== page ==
We often discount the possibility of interruptions for urgent tasks that, while not of high importance, still must take precedence for a few hours or day. Naturally, we forget how many times this has happened based on our history, industry, team, etc.
Some folks estimate something, then “double it and add four”. Maybe that builds enough buffer into the estimate, but it’s still a wild guess with little more than gut feel to back it up. “Double/triple it” is a pretty good indication that you put insufficient thought into your estimate.
In some environments, you’ll find people will give an “instant” estimate to stop the “How long?” questioning. “You need to do this, how long will it take?” doesn’t usually have a legitimate answer when the task was unknown to you five minutes earlier. Saying “two weeks” without further introspection is simply avoiding persecution… temporarily.
It takes thought to produce a reasonably accurate estimate. This isn’t about making estimates correct to three decimal places. It’s about being reasonably close.
If you promise completion on January 15, you need to have confidence in that date from day one. If you know from the start that you’ll never make the date, don’t know if you can make it, or can only make it if everything goes perfectly – you’re asking for trouble.
Big tasks should be broken down into pieces before you can estimate them. Starting from task completion & working backward helps us remember steps we might otherwise forget.
Estimate your list of steps. Break down steps estimated over four hours & estimate the new steps. Four hours seems extreme, but it’s a timeframe we can wrap our heads around. In your line of work, maybe it’s four days. You know where your estimation accuracy really shines.
Make a game plan. Work your plan. Get big things accomplished.
How much of what your company does absolutely MUST be done by you? How many hours a week do you spend doing those things? What if you could do 10-20 more hours of that per month. After a few months, what if you refined that new ability three or four times? Think hard about that. At that point, you would be able to spend 10-20 hours more per week on the things you and only you must do. How would that change your business? For that matter, how would it change your life? I learned this magic from a mentor who is pretty demanding about getting people to work on the things they’re best at – and nothing else. While not everyone can do that much delegating right off the bat, this process still leaves plenty of opportunity to gain valuable time to do the work no one else can do.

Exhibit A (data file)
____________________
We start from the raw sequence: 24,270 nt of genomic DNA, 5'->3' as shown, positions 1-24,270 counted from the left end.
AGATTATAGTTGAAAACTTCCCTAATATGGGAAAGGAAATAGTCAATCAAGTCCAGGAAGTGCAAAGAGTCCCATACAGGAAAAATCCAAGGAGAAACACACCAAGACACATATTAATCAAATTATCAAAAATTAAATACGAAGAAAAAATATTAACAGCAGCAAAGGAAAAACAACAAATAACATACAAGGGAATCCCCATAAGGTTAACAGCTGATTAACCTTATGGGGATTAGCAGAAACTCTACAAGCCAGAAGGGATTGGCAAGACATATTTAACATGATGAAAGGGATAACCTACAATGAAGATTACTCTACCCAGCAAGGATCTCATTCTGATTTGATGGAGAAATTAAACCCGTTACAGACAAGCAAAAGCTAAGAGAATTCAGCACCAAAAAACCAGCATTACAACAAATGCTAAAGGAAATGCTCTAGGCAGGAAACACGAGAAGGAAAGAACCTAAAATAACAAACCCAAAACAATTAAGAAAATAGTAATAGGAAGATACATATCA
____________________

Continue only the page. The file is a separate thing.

Choose someone else
Perfecting the art of delegation (or at least refining it) is something that takes time. Identifying everything you do that can be done by others… doesn’t. If that seems tough, just identify the few things you do that no one, absolutely no one, can do for you. Now it’s easy: delegate everything else.
Yep, that simple. Start with the easy stuff.
Say you want to send flowers to your mom for her birthday. You can call the florist in the town where she lives and work it out with them. Maybe you prefer to call 1-800 whatever, or a local florist and ask them to make it happen. Or you can do none of that – and delegate the task to someone with as much or little detail as you like. Your mom doesn’t care that you didn’t make the phone call. She’s happy you remembered her and thought enough to send flowers.
You might be thinking “that was only 10 minutes on the phone”. Or 15. Or 20. Plus following up, if needed. Whatever. The time for this one task isn’t all that relevant. Look at the big picture and add them up. The point isn’t how much this one task takes. It’s about how many tasks like this are consuming your time each month.
Turn it up, by turning it around
Once you start getting into the groove of delegating, it’ll get easier over time. Thing is, there’s a way to completely rethink the process and realign how you look at new projects. When a new task or project pops up, think first about who else (ie: not you) can do the work – unless the work is on that (probably) short list of things that only you can do. Who else can manage it? Plan it? Track it? Lots of people, right? Let someone else do those things. They’re important, but that doesn’t mean someone else can’t do them. You focus on the portion of the project that’s work for you – and nothing else.
Multiplying the impact
Want to take this a bit further and multiply the impact? Start teaching it to your managers and skilled team members who get distracted / side-tracked by work that someone else could do.
You might be wondering “If everyone is delegating this work, won’t that require more people?” Yes, it might.
Thing is, if your managers and highly-skilled team members are doing enough of this work that it requires one or more people to complete it, that’s a problem. It means that your managers aren’t spending all of their time managing (hard to imagine, right?) Instead, they’re doing work that someone else can do. It also means your highly-skilled team members are spending an inordinate amount of time on things that other team members can do.
For managers, the problem is that when people, projects, relationships, and product delivery isn’t managed well, the entire company is affected. In the case of highly-skilled team members, we’re talking about high value, high cost, high return on investment work. Any time your highly-skilled team members are spending time on other tasks, they’re getting more expensive by the minute. Worse yet, they become more expensive when they spend time on random tasks that have nothing to do with their skill. Removing any non-core task from these folks increases their value and allows them to contribute more to the company’s bottom line. In some cases, this newly found time opens up sales opportunities because these folks can produce more of the thing you hired them to do.